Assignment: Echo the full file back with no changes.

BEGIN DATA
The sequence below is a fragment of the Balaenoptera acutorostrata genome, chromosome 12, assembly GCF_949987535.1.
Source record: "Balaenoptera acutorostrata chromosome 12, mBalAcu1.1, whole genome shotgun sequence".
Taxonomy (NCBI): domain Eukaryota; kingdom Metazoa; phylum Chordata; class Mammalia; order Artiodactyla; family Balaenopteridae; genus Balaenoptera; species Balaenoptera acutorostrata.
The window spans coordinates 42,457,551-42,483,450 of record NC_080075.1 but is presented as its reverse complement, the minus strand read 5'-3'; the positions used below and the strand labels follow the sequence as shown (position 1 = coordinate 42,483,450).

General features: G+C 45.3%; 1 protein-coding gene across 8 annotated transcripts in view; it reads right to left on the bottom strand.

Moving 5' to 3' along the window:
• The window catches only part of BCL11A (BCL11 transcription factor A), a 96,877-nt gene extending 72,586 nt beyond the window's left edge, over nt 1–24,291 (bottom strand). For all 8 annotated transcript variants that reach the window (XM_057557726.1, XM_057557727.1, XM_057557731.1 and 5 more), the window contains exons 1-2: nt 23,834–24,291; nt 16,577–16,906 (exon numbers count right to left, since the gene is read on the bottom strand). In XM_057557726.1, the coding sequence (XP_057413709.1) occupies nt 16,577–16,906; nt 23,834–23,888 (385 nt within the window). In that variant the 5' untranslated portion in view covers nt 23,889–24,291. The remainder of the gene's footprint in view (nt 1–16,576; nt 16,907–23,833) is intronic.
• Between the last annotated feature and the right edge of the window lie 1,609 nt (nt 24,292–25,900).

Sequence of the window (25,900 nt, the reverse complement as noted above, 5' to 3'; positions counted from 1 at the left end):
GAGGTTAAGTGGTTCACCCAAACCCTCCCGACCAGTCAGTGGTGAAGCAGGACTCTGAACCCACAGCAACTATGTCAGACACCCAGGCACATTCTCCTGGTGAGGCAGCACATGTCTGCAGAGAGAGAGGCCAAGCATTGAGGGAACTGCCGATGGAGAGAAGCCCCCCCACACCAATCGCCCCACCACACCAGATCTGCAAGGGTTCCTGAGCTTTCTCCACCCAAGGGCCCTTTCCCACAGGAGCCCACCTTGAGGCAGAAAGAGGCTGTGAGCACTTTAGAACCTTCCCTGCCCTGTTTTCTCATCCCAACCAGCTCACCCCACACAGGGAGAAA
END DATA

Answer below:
The sequence below is a fragment of the Balaenoptera acutorostrata genome, chromosome 12, assembly GCF_949987535.1.
Source record: "Balaenoptera acutorostrata chromosome 12, mBalAcu1.1, whole genome shotgun sequence".
Taxonomy (NCBI): domain Eukaryota; kingdom Metazoa; phylum Chordata; class Mammalia; order Artiodactyla; family Balaenopteridae; genus Balaenoptera; species Balaenoptera acutorostrata.
The window spans coordinates 42,457,551-42,483,450 of record NC_080075.1 but is presented as its reverse complement, the minus strand read 5'-3'; the positions used below and the strand labels follow the sequence as shown (position 1 = coordinate 42,483,450).

General features: G+C 45.3%; 1 protein-coding gene across 8 annotated transcripts in view; it reads right to left on the bottom strand.

Moving 5' to 3' along the window:
• The window catches only part of BCL11A (BCL11 transcription factor A), a 96,877-nt gene extending 72,586 nt beyond the window's left edge, over nt 1–24,291 (bottom strand). For all 8 annotated transcript variants that reach the window (XM_057557726.1, XM_057557727.1, XM_057557731.1 and 5 more), the window contains exons 1-2: nt 23,834–24,291; nt 16,577–16,906 (exon numbers count right to left, since the gene is read on the bottom strand). In XM_057557726.1, the coding sequence (XP_057413709.1) occupies nt 16,577–16,906; nt 23,834–23,888 (385 nt within the window). In that variant the 5' untranslated portion in view covers nt 23,889–24,291. The remainder of the gene's footprint in view (nt 1–16,576; nt 16,907–23,833) is intronic.
• Between the last annotated feature and the right edge of the window lie 1,609 nt (nt 24,292–25,900).

Sequence of the window (25,900 nt, the reverse complement as noted above, 5' to 3'; positions counted from 1 at the left end):
GAGGTTAAGTGGTTCACCCAAACCCTCCCGACCAGTCAGTGGTGAAGCAGGACTCTGAACCCACAGCAACTATGTCAGACACCCAGGCACATTCTCCTGGTGAGGCAGCACATGTCTGCAGAGAGAGAGGCCAAGCATTGAGGGAACTGCCGATGGAGAGAAGCCCCCCCACACCAATCGCCCCACCACACCAGATCTGCAAGGGTTCCTGAGCTTTCTCCACCCAAGGGCCCTTTCCCACAGGAGCCCACCTTGAGGCAGAAAGAGGCTGTGAGCACTTTAGAACCTTCCCTGCCCTGTTTTCTCATCCCAACCAGCTCACCCCACACAGGGAGAAA